It’s a fine example of what he terms ‘needs based development,’ identifying industry requirements and coming up with a solution. He shies away from the over used term ‘innovation’, preferring to mine the company’s vast technical expertise and global reach to identify new products that will make life easier and more profitable for printers. These he identifies as ‘champion products’ that meet new and developing needs.

    Sealing the solutions

    “Our ‘New UV’ blanket is one of our champion products. It’s been very well received because it solves the problem. Initially, the new blankets went into CMYKhub, an early adopter of HUV drying. After a trial, they pulled the lever on it and said ‘we’ve got to have it’. So we brought in as much as we could get hold off,” he says.

    Another ‘champion product’ is Böttcher Pro-tect Sealer, which protects print from scuff and marking on perfecting presses. According to Mulligan it’s been widely adopted since he first introduced it here.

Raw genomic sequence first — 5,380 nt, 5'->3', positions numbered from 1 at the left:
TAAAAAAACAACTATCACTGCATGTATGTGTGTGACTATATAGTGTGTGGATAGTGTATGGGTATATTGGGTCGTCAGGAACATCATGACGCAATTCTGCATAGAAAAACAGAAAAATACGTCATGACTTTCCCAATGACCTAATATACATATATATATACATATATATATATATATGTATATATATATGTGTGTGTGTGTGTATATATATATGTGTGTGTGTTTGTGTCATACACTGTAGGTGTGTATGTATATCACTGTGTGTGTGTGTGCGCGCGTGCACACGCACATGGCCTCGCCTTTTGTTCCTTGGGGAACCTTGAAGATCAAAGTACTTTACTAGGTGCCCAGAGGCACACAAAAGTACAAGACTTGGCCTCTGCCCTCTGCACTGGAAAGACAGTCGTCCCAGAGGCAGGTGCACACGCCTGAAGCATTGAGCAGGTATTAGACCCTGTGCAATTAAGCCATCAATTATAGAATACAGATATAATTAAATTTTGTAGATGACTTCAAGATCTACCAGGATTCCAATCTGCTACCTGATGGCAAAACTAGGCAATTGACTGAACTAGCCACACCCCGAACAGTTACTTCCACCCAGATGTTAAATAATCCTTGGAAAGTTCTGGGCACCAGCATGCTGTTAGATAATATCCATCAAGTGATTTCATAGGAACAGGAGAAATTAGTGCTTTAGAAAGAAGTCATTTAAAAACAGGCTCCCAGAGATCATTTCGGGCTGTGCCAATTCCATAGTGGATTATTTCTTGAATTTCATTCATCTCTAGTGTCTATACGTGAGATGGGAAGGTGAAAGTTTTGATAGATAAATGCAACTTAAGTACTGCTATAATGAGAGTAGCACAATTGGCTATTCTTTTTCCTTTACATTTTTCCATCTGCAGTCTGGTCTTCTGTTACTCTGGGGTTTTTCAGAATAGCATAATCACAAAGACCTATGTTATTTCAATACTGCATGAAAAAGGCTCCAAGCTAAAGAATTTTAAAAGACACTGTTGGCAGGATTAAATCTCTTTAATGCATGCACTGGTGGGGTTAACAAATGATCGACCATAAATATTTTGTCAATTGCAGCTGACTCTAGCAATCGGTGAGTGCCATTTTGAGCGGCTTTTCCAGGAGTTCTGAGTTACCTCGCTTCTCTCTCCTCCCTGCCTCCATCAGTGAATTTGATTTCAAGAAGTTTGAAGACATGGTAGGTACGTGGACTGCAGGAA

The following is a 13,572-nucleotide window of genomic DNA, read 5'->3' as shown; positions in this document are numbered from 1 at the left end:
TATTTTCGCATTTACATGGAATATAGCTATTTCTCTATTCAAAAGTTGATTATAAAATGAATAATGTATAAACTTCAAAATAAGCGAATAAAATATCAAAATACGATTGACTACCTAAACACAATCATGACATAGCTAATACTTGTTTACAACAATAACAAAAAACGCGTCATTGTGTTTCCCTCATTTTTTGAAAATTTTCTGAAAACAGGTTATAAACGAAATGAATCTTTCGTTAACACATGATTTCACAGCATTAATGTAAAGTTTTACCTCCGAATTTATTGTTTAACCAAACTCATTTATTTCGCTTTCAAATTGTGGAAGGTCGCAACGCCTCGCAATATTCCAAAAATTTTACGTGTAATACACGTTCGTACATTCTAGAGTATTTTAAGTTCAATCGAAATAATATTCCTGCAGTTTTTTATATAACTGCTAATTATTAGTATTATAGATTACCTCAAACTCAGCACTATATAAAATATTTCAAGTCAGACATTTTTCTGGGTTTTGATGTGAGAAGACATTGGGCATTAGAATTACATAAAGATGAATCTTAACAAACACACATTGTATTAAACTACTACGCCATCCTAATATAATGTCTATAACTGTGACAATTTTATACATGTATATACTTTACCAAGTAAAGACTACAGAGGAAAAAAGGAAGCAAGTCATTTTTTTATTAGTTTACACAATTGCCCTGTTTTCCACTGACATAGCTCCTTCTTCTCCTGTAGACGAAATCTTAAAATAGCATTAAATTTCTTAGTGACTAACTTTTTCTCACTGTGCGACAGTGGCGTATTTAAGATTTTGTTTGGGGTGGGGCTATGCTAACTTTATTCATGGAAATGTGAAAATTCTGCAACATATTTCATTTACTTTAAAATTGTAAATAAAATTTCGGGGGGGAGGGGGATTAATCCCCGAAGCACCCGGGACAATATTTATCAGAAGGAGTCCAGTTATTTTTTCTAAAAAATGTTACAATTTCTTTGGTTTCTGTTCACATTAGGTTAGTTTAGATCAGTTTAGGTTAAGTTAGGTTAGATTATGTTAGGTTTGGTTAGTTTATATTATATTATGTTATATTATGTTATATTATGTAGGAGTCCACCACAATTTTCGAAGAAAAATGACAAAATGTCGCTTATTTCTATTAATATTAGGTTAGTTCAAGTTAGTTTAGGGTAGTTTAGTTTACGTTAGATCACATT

“Printers run it when they think there might be heavy ink coverage on a particular job. They love it. Some of them have now got to the stage where they run sealer all the time, because it’s cheaper than having to reprint a job. It’s a mixture of risk mitigation and insurance.

    “The print goes straight out to the bindery, with no marking. It’s a sleeper product for us. We’re not competitive price-wise, but we’re competitive performance-wise. Printers tried it and they’ve gone ‘yes!’ because the worst thing is to have a sealer that makes your product turn yellow. I’ve seen that time and time again. Ours doesn’t.”

    He delights at such acceptance: “It is really interesting for us. We bring something in, try it, and then next thing we know we’ve got an absolute champion on our hands. Those sorts of tailored solutions have been really good for us.”

    Family values